Knifemaking: armor, mobility, and the Archer II

“ARMOR, n. The kind of clothing worn by a man whose tailor is a blacksmith.”

― Ambrose Bierce, The Unabridged Devil’s Dictionary

(you can read about the crafting of the original Archer here)

We all put on armor everyday.  Some of us put on more than others.  Sometimes it physically manifests.  Hard hats, steel toes, wingtips, neckties.  Some ladies refer to their makeup as war paint, another type of armor.  Other times it’s more subtle and subdued- the way we carry ourselves, our use of vernacular in particular situations, and the image of ourselves that we present to the world.  All these are things we do to protect ourselves.

A few years ago I had a temp job working construction over the summer.  The company I worked for had a contract to build all of the temporary structures for the Boy Scout National Jamboree.  I spent almost four months driving to a military base in the middle of nowhere.  I use the term base loosely.  It was really just a giant campground guarded by military police, and all of the campers carried semiautomatic weapons.  In four months I used a flushable toilet maybe three times.  The cast of characters I worked with were a colorful lot.

My boss was a Brazilian Jui Jitsu master.  He got to work before everyone else and ran five miles on base.  Some people have coffee before they start work.  Our mornings with him consisted of tapping out of sleeper holds, arm bars, half nelsons, and doling out mollywhops of a variety I’ve yet to experience again.

One of the other gentleman did a ten stretch for first degree murder, which nobody found out till the work contract was almost up.  The base knew he had a twenty year-old felony and vetted him for a base pass.  I’m not exactly sure what this means, but military bases generally don’t mess around.  He did good work and kept to himself.  He was married to a florist and had a house in the country.

Then there was the gentleman who had just gotten out of jail for beating the the hell out of a guy with a tire iron.  He was drunk and thought the guy was stealing his car.  He was there trying to pay off the lawsuit and lawyer’s fees.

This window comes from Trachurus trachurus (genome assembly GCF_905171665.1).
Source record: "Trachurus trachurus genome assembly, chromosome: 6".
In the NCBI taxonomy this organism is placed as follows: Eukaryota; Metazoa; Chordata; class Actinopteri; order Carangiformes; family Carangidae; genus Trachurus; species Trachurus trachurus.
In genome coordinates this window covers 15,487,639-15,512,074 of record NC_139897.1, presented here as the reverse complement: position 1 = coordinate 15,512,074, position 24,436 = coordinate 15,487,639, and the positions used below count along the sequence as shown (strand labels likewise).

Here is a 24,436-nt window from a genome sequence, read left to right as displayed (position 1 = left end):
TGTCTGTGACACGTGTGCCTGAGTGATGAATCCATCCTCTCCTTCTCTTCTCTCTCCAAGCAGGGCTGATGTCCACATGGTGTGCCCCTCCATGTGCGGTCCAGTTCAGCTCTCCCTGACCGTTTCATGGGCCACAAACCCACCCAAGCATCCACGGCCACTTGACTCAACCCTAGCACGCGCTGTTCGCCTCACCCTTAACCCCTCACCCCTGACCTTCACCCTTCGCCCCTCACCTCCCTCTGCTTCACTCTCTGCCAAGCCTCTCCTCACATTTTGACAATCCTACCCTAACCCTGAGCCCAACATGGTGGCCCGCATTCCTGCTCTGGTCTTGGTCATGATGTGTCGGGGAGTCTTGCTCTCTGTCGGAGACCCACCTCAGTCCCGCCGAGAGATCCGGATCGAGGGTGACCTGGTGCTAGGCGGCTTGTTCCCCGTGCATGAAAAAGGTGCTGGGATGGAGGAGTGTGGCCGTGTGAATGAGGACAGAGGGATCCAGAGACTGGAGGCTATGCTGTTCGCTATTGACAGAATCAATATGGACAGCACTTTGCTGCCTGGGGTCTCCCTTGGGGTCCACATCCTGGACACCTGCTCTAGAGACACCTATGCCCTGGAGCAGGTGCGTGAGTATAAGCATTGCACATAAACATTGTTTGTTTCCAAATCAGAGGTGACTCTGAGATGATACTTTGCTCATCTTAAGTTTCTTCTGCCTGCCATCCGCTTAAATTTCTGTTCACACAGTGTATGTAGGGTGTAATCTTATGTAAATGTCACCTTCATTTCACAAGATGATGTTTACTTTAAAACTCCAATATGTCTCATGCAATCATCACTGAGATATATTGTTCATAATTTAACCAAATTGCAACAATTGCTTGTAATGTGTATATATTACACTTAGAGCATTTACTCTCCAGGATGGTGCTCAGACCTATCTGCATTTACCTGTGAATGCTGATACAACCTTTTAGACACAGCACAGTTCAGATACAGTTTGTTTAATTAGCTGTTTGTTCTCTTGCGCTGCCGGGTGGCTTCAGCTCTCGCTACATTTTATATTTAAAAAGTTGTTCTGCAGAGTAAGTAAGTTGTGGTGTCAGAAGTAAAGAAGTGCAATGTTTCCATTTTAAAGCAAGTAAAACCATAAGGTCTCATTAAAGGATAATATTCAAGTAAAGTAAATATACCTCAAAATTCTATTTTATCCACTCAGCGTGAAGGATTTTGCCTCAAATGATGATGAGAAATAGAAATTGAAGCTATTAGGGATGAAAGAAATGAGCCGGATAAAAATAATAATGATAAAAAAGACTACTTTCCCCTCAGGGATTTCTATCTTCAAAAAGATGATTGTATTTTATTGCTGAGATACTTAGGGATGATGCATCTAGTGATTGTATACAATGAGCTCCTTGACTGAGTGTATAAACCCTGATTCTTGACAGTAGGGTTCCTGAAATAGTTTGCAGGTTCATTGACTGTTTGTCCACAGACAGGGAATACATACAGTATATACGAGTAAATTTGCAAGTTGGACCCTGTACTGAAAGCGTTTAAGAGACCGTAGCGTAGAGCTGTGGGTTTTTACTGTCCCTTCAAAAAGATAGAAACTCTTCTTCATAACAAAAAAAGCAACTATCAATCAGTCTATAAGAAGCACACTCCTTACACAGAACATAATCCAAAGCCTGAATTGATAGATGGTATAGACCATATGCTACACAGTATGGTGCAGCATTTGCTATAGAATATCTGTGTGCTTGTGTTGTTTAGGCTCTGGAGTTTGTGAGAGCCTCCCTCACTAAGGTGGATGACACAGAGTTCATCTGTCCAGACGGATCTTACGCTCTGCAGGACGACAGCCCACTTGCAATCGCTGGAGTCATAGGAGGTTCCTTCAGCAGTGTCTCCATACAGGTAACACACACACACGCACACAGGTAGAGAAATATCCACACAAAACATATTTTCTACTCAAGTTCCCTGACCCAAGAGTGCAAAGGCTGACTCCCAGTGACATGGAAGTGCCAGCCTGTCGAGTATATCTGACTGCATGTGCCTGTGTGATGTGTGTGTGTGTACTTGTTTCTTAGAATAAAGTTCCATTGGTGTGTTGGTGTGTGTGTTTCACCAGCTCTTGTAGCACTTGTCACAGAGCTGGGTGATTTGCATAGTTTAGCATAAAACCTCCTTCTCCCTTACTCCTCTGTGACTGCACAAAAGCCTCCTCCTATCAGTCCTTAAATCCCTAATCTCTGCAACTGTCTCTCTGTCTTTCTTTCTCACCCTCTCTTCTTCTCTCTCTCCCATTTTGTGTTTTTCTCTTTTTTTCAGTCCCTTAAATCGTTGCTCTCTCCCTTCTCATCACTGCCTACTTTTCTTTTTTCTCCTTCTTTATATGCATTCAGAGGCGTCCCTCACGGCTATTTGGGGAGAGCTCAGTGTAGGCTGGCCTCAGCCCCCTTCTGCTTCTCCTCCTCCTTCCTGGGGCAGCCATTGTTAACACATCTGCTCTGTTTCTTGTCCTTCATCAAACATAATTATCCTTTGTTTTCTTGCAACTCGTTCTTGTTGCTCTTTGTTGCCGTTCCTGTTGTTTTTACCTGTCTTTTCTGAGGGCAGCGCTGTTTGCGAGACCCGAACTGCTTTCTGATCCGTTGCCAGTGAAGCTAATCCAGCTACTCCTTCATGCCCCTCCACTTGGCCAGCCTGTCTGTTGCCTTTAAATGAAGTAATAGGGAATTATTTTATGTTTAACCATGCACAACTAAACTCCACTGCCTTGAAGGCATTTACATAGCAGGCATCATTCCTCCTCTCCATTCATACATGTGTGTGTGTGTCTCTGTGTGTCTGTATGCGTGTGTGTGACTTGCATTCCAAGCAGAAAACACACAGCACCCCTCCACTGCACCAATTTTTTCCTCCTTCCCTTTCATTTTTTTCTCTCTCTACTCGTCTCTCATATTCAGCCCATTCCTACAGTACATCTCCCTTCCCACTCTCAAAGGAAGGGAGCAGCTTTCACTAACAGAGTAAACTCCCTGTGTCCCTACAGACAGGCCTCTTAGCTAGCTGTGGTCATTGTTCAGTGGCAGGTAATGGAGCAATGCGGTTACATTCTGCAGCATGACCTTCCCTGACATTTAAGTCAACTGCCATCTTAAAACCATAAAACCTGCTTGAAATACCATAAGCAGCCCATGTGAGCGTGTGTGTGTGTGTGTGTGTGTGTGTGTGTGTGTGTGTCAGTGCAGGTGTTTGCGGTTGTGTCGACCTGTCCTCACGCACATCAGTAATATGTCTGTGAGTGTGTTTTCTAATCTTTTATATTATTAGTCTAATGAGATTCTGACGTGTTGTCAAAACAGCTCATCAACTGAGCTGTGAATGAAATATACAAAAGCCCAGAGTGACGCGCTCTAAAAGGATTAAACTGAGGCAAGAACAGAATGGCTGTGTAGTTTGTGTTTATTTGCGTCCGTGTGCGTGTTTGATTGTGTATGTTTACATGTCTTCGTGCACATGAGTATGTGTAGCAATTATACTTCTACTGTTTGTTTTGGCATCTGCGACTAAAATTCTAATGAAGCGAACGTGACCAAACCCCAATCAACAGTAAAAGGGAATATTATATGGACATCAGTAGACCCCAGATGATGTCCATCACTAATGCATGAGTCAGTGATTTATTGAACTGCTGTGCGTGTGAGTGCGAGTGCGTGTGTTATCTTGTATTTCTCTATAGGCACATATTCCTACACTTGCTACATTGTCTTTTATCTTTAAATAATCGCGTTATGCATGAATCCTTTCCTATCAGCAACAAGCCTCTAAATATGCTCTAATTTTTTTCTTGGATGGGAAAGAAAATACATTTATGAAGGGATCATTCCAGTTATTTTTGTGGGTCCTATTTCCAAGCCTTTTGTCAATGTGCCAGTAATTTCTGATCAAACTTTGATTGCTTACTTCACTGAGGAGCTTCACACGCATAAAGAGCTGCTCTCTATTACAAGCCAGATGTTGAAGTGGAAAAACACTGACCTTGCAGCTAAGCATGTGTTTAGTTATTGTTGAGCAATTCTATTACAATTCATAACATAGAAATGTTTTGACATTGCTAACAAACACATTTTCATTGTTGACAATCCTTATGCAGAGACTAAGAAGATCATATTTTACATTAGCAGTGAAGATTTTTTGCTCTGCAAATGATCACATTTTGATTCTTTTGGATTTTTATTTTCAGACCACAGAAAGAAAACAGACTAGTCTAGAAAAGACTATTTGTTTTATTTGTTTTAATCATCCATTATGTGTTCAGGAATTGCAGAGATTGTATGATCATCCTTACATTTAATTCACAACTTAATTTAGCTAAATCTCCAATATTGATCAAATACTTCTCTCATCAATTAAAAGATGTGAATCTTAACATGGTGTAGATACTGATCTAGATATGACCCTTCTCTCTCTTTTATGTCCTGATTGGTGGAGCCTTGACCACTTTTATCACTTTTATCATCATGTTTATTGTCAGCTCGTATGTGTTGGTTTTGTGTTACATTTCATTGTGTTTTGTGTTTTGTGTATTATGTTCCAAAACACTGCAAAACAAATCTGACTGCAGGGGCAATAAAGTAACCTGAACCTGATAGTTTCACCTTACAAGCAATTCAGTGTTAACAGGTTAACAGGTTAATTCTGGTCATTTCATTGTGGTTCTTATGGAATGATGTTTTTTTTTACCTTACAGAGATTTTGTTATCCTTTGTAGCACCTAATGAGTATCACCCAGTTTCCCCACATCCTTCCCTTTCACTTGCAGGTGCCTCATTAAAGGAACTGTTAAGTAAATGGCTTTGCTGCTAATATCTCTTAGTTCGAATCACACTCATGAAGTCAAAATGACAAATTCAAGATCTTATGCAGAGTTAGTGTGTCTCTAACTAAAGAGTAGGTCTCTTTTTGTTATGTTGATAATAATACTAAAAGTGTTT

Another gentleman I worked with had severe anger management issues and was there because he was dating the company owner’s daughter.  He had a degree in English and was trying to get into law school.

There was Jose from El Salvador who had four children and was still madly in love with his wife.  He taught me filthy things to say in Spanish.

There were two football players on break from a small conservative college.  They said they were there earning beer money.

Then there was me.  My car had died and I needed to buy a new one.

I spent four months with these guys, riding around in the back of a decommissioned deuce-and-a-half, building things, and hearing stories that I’m still not sure if I believe or not.  In these sorts of work environments a decent amount of posturing and exaggeration is to be expected from almost everyone.  Despite their checkered backgrounds, these guys were not terrible to work with.  Nothing felt unsafe except for the blistering heat, the bird-size mosquitos and the morning mollywhops to which I became adept at parrying.

Just to be safe I would put on some armor everyday- a bit of bravado, a bit of flash, a bit of the grandiose.  My nicknames reflected that.  The Viking.  Sledgehammer.  Red Devil.  I was lifting a lot of weights and I was not a small man.  It helped enforce some social boundaries.  At the end of the day I could usually take it off, or so I thought.

The type of armor a lot of these guys wore- they couldn’t take it off.  This was how they lived and you could feel that they had worn this armor for a very long time, so much so that it became a part of their being.   There were scuffles, gruff talking, machismo.  Everything was laced with an extra scoop of testosterone.

When you wear heavy armor you are shielded from many things that can hurt you.  The drawback is that you shield yourself from the things that help you as well.  You block out grief but you also block out the serenity that in time comes with it.  You block out pain but you are also blocking the healing that follows.  You can become a shell of yourself.  The armor becomes limiting.  You can’t move and you become horribly stuck.

What happens when you do decide to take the armor off?  When you aren’t hiding behind any sort of bravado or grandiosity or gestures or facades?  There comes a point where it becomes more painful to live with the armor on than off.  You take the armor off and let the world in.  All of it.  The world becomes overwhelming.  You’ve put on a different set of armor, something that allows you to breathe and move and serves you in a much deeper capacity.

This is the lesson of the Archer.  To lightly armor yourself so that you are protected, yet you can still hit your marks with a deadly precision.  You can move farther and faster and feel much more deeply.  You become more aware and but find that you require a different sort of care for yourself and this may feel foreign.  You feel pain more acutely but the healing becomes more available to you.  The things you put out into the world feel more genuine.

For this blade I wanted something long, sharp, and elegant.  I designed her for the kitchen.  She is ground thin and a bit more fragile- at one point I dropped her on the concrete floor and the tip blunted a bit.  After a bit of grinding she was alright.

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The Archer, Mark II: 1095 spring steel, Sapele handle, brass hardware

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Take your time and adjust to this new armor as the world opens up to something beyond posturing and mollywhops.  This is the deeper lesson of the Archer.

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